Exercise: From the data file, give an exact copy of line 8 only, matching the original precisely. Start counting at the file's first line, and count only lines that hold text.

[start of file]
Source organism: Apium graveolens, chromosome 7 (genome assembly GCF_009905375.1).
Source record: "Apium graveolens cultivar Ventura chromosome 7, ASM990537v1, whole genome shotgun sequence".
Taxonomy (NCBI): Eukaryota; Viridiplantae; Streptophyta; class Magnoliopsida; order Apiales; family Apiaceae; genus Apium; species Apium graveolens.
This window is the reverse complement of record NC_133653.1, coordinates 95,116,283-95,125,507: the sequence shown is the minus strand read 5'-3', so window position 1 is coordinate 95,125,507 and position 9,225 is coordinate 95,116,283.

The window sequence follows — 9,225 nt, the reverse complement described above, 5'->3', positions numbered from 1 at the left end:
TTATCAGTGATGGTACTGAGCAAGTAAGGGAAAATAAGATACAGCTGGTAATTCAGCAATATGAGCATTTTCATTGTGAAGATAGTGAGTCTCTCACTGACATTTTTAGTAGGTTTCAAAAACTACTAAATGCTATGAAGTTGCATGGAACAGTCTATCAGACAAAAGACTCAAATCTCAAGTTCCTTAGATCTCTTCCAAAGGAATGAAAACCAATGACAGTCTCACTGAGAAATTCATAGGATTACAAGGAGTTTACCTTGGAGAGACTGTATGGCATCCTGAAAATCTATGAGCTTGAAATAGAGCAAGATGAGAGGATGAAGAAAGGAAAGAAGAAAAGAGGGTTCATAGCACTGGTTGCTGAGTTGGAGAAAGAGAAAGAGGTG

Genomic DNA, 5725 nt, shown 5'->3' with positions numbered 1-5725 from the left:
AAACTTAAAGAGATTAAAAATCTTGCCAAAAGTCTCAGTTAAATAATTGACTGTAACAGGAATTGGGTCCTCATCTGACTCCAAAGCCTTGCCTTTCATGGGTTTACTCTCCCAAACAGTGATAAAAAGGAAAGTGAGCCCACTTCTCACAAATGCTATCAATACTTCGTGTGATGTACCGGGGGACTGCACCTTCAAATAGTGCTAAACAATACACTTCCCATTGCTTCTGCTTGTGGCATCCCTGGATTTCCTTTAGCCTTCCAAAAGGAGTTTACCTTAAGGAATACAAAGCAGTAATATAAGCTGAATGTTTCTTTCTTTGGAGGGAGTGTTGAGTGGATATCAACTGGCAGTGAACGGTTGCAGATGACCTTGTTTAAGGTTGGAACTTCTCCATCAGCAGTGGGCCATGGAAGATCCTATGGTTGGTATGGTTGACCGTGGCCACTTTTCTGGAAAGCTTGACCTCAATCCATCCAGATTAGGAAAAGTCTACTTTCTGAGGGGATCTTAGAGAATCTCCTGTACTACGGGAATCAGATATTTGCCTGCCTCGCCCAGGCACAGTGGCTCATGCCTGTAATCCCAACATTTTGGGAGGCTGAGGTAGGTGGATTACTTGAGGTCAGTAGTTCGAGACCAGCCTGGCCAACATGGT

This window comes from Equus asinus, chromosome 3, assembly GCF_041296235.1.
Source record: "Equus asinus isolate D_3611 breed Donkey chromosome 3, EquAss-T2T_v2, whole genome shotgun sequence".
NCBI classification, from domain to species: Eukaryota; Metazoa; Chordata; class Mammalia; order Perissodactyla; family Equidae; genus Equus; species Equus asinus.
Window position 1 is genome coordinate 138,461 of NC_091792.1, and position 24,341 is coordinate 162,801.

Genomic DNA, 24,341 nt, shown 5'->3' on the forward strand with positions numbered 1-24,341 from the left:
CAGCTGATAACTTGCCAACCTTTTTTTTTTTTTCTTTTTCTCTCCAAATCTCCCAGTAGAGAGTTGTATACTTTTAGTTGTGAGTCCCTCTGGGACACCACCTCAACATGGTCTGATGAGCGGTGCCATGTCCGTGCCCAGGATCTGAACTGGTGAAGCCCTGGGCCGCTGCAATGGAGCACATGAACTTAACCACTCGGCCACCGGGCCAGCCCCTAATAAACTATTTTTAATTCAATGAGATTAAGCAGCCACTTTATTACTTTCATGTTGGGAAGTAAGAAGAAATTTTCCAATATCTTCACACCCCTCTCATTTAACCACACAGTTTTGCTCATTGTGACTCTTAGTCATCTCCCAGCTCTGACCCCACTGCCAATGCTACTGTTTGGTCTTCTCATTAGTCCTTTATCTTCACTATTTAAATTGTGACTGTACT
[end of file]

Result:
AAACTTAAAGAGATTAAAAATCTTGCCAAAAGTCTCAGTTAAATAATTGACTGTAACAGGAATTGGGTCCTCATCTGACTCCAAAGCCTTGCCTTTCATGGGTTTACTCTCCCAAACAGTGATAAAAAGGAAAGTGAGCCCACTTCTCACAAATGCTATCAATACTTCGTGTGATGTACCGGGGGACTGCACCTTCAAATAGTGCTAAACAATACACTTCCCATTGCTTCTGCTTGTGGCATCCCTGGATTTCCTTTAGCCTTCCAAAAGGAGTTTACCTTAAGGAATACAAAGCAGTAATATAAGCTGAATGTTTCTTTCTTTGGAGGGAGTGTTGAGTGGATATCAACTGGCAGTGAACGGTTGCAGATGACCTTGTTTAAGGTTGGAACTTCTCCATCAGCAGTGGGCCATGGAAGATCCTATGGTTGGTATGGTTGACCGTGGCCACTTTTCTGGAAAGCTTGACCTCAATCCATCCAGATTAGGAAAAGTCTACTTTCTGAGGGGATCTTAGAGAATCTCCTGTACTACGGGAATCAGATATTTGCCTGCCTCGCCCAGGCACAGTGGCTCATGCCTGTAATCCCAACATTTTGGGAGGCTGAGGTAGGTGGATTACTTGAGGTCAGTAGTTCGAGACCAGCCTGGCCAACATGGT